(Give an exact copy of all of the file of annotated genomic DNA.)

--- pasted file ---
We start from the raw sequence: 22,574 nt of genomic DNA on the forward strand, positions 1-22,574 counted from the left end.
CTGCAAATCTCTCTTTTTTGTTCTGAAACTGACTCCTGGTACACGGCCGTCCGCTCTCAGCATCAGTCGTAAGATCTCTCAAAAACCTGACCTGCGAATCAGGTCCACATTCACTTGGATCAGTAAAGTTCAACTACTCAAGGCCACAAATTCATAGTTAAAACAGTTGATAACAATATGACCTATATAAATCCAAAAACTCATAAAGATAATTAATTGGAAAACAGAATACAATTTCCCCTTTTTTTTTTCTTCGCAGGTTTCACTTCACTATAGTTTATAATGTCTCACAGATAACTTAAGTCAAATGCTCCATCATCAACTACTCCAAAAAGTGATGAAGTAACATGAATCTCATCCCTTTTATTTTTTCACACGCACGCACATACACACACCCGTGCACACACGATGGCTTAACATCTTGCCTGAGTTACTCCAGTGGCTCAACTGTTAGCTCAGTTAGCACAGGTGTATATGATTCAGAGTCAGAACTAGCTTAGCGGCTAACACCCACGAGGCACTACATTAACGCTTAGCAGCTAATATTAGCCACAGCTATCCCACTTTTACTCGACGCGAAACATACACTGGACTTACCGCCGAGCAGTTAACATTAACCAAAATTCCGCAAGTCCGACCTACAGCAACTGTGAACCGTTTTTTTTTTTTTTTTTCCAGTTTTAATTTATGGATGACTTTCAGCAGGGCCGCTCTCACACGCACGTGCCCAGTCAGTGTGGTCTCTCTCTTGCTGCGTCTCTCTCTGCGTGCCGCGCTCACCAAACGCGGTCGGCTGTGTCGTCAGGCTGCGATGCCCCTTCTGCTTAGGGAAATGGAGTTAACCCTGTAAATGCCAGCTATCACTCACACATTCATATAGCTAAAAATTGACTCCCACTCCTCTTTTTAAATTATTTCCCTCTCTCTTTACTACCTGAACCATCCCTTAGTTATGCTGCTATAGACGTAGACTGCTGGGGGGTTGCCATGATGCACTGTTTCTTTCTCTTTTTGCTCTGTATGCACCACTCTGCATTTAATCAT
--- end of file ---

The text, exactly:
We start from the raw sequence: 22,574 nt of genomic DNA on the forward strand, positions 1-22,574 counted from the left end.
CTGCAAATCTCTCTTTTTTGTTCTGAAACTGACTCCTGGTACACGGCCGTCCGCTCTCAGCATCAGTCGTAAGATCTCTCAAAAACCTGACCTGCGAATCAGGTCCACATTCACTTGGATCAGTAAAGTTCAACTACTCAAGGCCACAAATTCATAGTTAAAACAGTTGATAACAATATGACCTATATAAATCCAAAAACTCATAAAGATAATTAATTGGAAAACAGAATACAATTTCCCCTTTTTTTTTTCTTCGCAGGTTTCACTTCACTATAGTTTATAATGTCTCACAGATAACTTAAGTCAAATGCTCCATCATCAACTACTCCAAAAAGTGATGAAGTAACATGAATCTCATCCCTTTTATTTTTTCACACGCACGCACATACACACACCCGTGCACACACGATGGCTTAACATCTTGCCTGAGTTACTCCAGTGGCTCAACTGTTAGCTCAGTTAGCACAGGTGTATATGATTCAGAGTCAGAACTAGCTTAGCGGCTAACACCCACGAGGCACTACATTAACGCTTAGCAGCTAATATTAGCCACAGCTATCCCACTTTTACTCGACGCGAAACATACACTGGACTTACCGCCGAGCAGTTAACATTAACCAAAATTCCGCAAGTCCGACCTACAGCAACTGTGAACCGTTTTTTTTTTTTTTTTTCCAGTTTTAATTTATGGATGACTTTCAGCAGGGCCGCTCTCACACGCACGTGCCCAGTCAGTGTGGTCTCTCTCTTGCTGCGTCTCTCTCTGCGTGCCGCGCTCACCAAACGCGGTCGGCTGTGTCGTCAGGCTGCGATGCCCCTTCTGCTTAGGGAAATGGAGTTAACCCTGTAAATGCCAGCTATCACTCACACATTCATATAGCTAAAAATTGACTCCCACTCCTCTTTTTAAATTATTTCCCTCTCTCTTTACTACCTGAACCATCCCTTAGTTATGCTGCTATAGACGTAGACTGCTGGGGGGTTGCCATGATGCACTGTTTCTTTCTCTTTTTGCTCTGTATGCACCACTCTGCATTTAATCAT